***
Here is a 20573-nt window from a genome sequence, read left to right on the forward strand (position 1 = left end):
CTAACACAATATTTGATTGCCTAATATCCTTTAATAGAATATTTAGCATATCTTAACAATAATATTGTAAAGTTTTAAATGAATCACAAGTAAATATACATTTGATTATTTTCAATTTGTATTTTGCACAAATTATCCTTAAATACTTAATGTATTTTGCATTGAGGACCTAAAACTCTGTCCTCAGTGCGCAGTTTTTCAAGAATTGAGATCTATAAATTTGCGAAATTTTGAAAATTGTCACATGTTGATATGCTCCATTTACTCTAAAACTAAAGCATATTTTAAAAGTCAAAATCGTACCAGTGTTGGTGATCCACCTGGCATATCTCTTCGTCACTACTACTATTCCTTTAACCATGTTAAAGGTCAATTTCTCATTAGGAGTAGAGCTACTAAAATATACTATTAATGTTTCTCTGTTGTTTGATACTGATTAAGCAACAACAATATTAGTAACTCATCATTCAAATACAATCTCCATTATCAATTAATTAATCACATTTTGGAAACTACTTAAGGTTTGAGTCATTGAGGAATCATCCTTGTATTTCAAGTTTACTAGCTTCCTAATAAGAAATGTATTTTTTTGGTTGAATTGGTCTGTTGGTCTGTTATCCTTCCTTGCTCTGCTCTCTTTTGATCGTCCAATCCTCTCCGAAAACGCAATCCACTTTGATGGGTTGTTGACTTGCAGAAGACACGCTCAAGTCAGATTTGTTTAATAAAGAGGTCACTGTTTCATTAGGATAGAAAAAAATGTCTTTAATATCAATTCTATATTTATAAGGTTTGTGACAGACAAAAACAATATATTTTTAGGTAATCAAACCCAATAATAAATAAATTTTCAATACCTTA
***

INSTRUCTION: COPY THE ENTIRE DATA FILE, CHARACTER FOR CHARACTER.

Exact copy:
Here is a 20573-nt window from a genome sequence, read left to right on the forward strand (position 1 = left end):
CTAACACAATATTTGATTGCCTAATATCCTTTAATAGAATATTTAGCATATCTTAACAATAATATTGTAAAGTTTTAAATGAATCACAAGTAAATATACATTTGATTATTTTCAATTTGTATTTTGCACAAATTATCCTTAAATACTTAATGTATTTTGCATTGAGGACCTAAAACTCTGTCCTCAGTGCGCAGTTTTTCAAGAATTGAGATCTATAAATTTGCGAAATTTTGAAAATTGTCACATGTTGATATGCTCCATTTACTCTAAAACTAAAGCATATTTTAAAAGTCAAAATCGTACCAGTGTTGGTGATCCACCTGGCATATCTCTTCGTCACTACTACTATTCCTTTAACCATGTTAAAGGTCAATTTCTCATTAGGAGTAGAGCTACTAAAATATACTATTAATGTTTCTCTGTTGTTTGATACTGATTAAGCAACAACAATATTAGTAACTCATCATTCAAATACAATCTCCATTATCAATTAATTAATCACATTTTGGAAACTACTTAAGGTTTGAGTCATTGAGGAATCATCCTTGTATTTCAAGTTTACTAGCTTCCTAATAAGAAATGTATTTTTTTGGTTGAATTGGTCTGTTGGTCTGTTATCCTTCCTTGCTCTGCTCTCTTTTGATCGTCCAATCCTCTCCGAAAACGCAATCCACTTTGATGGGTTGTTGACTTGCAGAAGACACGCTCAAGTCAGATTTGTTTAATAAAGAGGTCACTGTTTCATTAGGATAGAAAAAAATGTCTTTAATATCAATTCTATATTTATAAGGTTTGTGACAGACAAAAACAATATATTTTTAGGTAATCAAACCCAATAATAAATAAATTTTCAATACCTTA